He might be a United legend, and will forever hold a place in the hearts of fans for his Champions League and Premier League winning exploits – but the team has gone backwards since he returned to lead them out of the doldrums.
Lots of Manchester United fans don’t like hearing this but it should be said – Cristiano Ronaldo has wrecked their team.
The marque signing of the world’s second-best player could have set the club back at least three years and undone the progress the club had made under their beleaguered manager Ole Gunnar Solskjaer.
Things have become so bad for the United boss that even that last sentence would have brought a snort of derision from some fans.
Their brains are frazzled from years of watching Manchester City and Liverpool light up the league.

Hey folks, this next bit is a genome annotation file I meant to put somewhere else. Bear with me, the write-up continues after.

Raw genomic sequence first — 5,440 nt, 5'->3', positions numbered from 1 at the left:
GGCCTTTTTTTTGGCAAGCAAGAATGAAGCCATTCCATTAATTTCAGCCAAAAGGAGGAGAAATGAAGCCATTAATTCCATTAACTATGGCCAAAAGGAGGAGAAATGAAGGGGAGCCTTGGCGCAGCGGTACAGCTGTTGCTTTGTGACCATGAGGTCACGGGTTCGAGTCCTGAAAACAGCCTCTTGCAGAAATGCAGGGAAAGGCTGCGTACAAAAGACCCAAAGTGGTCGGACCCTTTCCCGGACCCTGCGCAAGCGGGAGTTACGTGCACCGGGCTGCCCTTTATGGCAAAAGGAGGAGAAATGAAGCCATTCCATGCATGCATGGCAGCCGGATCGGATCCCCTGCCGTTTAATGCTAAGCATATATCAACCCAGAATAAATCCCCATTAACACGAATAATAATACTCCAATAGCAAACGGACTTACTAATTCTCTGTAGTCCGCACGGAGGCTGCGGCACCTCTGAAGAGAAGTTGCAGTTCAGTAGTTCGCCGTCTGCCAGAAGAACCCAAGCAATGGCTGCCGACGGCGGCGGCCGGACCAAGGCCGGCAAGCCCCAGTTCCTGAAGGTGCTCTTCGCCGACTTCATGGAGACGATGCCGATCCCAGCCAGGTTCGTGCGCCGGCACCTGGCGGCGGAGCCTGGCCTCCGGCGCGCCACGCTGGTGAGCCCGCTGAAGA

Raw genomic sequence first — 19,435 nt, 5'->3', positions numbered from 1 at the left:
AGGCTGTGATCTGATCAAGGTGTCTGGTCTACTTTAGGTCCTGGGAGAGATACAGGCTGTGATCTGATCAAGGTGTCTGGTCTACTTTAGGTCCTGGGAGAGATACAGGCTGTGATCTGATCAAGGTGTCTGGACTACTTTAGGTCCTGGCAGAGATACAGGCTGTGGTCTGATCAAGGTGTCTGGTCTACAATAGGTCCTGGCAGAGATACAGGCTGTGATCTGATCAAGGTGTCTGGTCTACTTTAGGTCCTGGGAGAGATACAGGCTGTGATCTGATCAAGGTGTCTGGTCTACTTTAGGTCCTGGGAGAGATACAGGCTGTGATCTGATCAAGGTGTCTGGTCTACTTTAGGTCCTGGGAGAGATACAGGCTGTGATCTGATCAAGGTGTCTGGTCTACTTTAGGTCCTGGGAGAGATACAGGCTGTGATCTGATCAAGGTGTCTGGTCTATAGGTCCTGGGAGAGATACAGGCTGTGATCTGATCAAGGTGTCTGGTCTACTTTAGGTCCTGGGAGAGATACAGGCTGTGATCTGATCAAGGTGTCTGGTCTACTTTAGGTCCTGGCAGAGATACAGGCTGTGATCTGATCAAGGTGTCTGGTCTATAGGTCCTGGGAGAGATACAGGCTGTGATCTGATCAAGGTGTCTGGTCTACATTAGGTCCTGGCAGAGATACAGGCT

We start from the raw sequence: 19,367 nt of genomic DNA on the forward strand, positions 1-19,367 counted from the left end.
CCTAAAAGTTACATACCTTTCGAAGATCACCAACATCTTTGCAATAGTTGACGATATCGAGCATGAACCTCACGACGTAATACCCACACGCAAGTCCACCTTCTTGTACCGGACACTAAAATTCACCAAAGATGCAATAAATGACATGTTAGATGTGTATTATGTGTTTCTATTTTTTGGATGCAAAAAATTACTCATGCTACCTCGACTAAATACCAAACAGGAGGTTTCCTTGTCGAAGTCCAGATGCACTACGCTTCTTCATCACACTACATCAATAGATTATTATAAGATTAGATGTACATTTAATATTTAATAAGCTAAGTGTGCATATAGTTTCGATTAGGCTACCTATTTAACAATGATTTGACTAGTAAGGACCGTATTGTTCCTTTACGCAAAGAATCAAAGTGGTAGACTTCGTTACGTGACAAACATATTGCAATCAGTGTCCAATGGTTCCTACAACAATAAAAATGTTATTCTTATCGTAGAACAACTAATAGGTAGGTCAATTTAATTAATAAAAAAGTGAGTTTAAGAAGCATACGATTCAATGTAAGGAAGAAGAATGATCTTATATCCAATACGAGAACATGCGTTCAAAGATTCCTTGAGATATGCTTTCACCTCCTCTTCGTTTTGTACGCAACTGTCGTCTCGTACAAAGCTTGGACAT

They would happily deny that United had made any progress under Solskjaer if it meant they could hound him out and avoid looking elsewhere for the blame.
Just look where United were at the end of last season.
In second place, sandwiched between two of the greatest teams the Premier League has ever seen.
Admittedly, Liverpool had a huge crisis of form mid-season, but none of the other challengers finished above them, just United and title winning City.
It was United’s joint highest finish and second highest points total since Sir Alex Ferguson’s last season eight years earlier.
Progress may have been slow, but it looked like they might have a chance of getting somewhere.
With the aim of somehow turning the second-best team in the league into title winners, Solskjaer started planning for the next season.
Things went well over the summer. He added England star Jadon Sancho to the ranks. The youngster had earned a reputation a one of the best players in the Bundesliga over the past three years and was seen as the man to bring United’s attack to the next level.